How often do Fairfax prosecutors provide police video by the first trial date?

The governing Fairfax County General District Court governing practices and procedures (March 2017), at page 82, provide that on the first trial date, “the prosecutor is to provide limited discovery as allowed under Rule 7C:5 to counsel.” However, I Fairfax County prosecutors often tell me on that first court date that they are still in the process of obtaining the video from the police, or that the prosecutor just received the video and needs to get it to me subsequent to the court proceeding. In one recent instance, with an asserted technology update delaying my receipt of Fairfax police video, I simply filed a motion to compel discovery — after the first trial date — after my efforts to obtain the video without judicial intervention received no better reply than that I would receive the footage prior to the next trial date that was set for several months later. My filing of the motion to compel discovery yielded provision of that video discovery prior to the hearing that I had set for two days later.

Find out if ICV and BWC video evidence exists, and obtain it in downloadable forma

When a Fairfax or other prosecutor or police officer claims the non-existence of video footage from the incident, further digging for information is needed, at least to find out why no video exists and/or if the prosecutor or cop is sure there is no video, particularly with such an agency as the Fairfax County police, which has the above-referenced police guidelines for creating video footage of police encounters with criminal suspects. Each time police from such an agency as the Metropolitan Washington Airports Authority police (multiple police departments operate in Fairfax County) tell me that their agency does not operate video cameras, I often ask when this will change, because few things stay static. Finally, Axon / Evidence.com is a common software used for Fairfax police video and by other Northern Virginia police departments. That company’s video technology is easy to make available in downloadable format, and should be made available that way, so that the defense lawyer is not at the mercy of the courthouse Wifi system for playing back video, and so that the video can be easily shared with the defendant rather than requiring the defendant to watch the video footage in the lawyer’s office.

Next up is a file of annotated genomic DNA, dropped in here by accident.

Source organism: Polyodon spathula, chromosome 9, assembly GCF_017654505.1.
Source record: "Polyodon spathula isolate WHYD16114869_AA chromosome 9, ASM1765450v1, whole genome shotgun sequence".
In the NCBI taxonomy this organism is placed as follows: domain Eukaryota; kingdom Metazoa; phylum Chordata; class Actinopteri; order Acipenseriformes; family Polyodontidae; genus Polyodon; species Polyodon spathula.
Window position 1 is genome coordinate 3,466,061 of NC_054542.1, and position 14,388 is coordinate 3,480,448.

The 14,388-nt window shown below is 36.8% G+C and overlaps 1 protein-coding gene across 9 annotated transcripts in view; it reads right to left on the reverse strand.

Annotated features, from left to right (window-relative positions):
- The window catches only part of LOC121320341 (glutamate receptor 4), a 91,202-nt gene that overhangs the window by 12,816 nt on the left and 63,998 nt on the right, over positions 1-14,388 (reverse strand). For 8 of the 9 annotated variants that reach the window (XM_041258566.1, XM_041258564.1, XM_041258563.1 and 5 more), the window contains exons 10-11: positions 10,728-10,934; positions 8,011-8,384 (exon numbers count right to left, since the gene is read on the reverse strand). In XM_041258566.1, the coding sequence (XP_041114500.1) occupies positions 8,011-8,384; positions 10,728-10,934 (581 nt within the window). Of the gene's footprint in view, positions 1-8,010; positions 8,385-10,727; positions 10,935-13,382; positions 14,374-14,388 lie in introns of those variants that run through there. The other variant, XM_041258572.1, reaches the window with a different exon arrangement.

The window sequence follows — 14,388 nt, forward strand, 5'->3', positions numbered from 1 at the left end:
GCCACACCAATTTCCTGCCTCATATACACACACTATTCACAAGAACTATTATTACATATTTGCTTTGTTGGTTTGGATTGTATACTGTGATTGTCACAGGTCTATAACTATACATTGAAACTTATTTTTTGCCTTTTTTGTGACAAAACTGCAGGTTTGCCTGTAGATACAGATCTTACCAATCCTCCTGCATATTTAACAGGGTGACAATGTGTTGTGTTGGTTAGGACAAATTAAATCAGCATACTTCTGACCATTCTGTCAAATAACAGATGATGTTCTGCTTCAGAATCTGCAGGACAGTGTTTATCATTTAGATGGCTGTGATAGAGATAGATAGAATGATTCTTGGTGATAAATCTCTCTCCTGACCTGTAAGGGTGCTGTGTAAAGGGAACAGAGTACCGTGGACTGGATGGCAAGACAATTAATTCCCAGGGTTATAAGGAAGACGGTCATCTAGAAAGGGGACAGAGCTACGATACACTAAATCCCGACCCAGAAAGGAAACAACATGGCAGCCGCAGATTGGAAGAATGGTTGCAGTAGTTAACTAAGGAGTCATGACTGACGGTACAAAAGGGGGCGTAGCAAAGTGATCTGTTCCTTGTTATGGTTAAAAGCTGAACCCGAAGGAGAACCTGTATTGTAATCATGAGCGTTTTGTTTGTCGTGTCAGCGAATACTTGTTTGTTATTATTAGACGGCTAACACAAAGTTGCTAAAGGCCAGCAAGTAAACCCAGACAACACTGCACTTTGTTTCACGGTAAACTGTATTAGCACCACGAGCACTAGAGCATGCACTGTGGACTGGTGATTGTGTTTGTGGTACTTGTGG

Virginia DUI / criminal defense lawyers should pursue receiving discovery before the court date

I routinely pursue receiving discovery well before the court date. Fairfax County tends to be the most challenging of the Northern Virginia county prosecutors’ offices from which to obtain General District Court discovery well in advance of the first trial date, where I receive police reports in advance of trial more often than I receive advance Fairfax police video. In Fairfax, I can pursue obtaining advance discovery through such avenues as CWAGDC@fairfaxcounty.gov, and through contacting the assigned prosecutor once that prosecutor’s name is known, which cannot be known until the court assigns a courtroom number to the case, which recently has been further in advance of the trial date than frequently was the case a few months ago.

Fairfax DUI lawyer Jonathan Katz has successfully defended thousands of DWI, felony and misdemeanor defendants. Choose wisely in selecting your Virginia DUI or criminal defense lawyer, because that choice can make a substantial difference in the outcome of your case. For a free in-person confidential consultation with Jon Katz for your court-pending case, call 703-383-1100